Spectacularly animated and building to a heartfelt conclusion rooted in community and togetherness, Disney’s Raya and the Last Dragon is a stupendously entertaining adventure.
There is a touching human dimension to The Vigil that brought tears to my eyes, the ghosts of past regrets and a refusal to allow grief-stricken wounds the time they need to heal the real villain hungering to feast on damaged souls crying out in continuous pain.
I Care a Lot might be the most amoral pitch-black comedy-thriller I’ve seen this side of Joel and Ethan Coen’s Burn After Reading.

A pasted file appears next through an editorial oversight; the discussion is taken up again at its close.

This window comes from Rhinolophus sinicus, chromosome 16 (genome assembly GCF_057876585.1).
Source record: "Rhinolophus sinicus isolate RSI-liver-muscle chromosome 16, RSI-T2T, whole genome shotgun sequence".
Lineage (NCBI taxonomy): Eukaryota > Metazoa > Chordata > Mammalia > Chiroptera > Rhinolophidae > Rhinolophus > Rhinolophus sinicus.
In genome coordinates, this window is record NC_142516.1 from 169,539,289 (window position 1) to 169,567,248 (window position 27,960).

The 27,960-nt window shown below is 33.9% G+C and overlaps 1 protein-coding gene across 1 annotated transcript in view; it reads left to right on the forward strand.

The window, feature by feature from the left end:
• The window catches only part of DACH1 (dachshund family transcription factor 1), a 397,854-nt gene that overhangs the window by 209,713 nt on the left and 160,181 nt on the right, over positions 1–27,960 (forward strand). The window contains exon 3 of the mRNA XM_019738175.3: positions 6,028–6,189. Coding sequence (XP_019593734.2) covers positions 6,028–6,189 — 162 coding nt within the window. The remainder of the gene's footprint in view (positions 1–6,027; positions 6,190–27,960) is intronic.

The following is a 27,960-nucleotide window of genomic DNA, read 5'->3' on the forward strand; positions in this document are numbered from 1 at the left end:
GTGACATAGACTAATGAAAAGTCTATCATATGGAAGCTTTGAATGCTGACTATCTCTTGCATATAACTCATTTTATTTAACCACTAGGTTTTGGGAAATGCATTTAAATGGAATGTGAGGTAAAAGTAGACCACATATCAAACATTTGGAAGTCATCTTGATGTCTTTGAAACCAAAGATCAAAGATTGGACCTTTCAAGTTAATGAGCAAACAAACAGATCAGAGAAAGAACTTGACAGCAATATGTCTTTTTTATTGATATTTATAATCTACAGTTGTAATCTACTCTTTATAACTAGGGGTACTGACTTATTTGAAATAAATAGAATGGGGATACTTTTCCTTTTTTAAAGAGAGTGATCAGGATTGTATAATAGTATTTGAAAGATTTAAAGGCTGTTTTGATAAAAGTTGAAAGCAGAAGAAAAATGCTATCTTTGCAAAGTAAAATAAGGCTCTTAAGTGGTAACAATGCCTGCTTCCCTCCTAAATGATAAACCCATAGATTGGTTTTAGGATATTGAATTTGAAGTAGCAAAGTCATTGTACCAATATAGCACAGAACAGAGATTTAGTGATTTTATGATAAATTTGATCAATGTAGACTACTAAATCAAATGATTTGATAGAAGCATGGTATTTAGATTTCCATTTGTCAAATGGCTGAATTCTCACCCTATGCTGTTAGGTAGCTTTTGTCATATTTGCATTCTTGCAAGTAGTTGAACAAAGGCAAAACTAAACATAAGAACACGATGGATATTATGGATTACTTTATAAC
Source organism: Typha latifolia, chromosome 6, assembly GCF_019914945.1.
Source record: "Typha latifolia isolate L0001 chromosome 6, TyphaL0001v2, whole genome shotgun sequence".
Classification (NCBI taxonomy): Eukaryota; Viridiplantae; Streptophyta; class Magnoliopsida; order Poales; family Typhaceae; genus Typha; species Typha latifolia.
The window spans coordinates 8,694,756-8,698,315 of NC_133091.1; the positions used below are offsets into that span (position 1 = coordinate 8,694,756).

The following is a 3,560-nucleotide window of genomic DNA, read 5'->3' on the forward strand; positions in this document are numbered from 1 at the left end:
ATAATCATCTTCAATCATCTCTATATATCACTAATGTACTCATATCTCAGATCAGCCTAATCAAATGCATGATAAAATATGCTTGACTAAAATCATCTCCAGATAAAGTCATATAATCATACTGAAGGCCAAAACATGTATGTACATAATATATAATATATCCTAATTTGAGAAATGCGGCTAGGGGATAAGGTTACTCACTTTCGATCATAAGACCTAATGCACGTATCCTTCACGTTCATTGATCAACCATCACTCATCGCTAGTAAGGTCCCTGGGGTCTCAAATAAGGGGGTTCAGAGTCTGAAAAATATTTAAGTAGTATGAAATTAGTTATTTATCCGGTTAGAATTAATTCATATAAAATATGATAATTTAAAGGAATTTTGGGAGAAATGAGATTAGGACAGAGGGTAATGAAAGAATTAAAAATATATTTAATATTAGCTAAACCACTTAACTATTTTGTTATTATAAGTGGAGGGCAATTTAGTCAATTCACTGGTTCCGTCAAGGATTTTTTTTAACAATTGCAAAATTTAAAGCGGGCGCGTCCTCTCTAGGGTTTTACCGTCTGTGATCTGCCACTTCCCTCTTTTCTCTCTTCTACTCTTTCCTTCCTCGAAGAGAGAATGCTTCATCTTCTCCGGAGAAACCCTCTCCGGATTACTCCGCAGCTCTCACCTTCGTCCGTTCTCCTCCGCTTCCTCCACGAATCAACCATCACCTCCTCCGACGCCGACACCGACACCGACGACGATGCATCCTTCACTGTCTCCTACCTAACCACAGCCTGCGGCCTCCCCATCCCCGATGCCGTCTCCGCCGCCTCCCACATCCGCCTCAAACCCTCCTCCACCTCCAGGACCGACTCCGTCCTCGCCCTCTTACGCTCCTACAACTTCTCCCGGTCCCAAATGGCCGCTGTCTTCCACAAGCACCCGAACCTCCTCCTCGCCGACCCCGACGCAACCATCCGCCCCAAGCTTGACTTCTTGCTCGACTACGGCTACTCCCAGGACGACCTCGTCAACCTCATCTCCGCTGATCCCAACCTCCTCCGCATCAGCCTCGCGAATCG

There is something to be said about the hopeful altitude to which Land attempts to ascend, battling an assortment of melodramatic platitudes and genre clichés as it does so.
Little Fish brings a refreshing aura of hope to what initially appears to be a situation entirely absent of it, making this love story a sterling reminder that little things can work miracles, and making authentic human connections – no matter how they occur – a priceless gift worth celebrating.
Supernova annihilated me.
But what The Funeral Home lacks in depth it more than makes up in style.
The Night has power, its unyieldingly disquieting unease a beauteous descent into a pitch-black psychological abyss from which there may be no escape.
For a film obsessed with nailing every minute detail, it’s those small missteps that make The Little Things a vexing conundrum.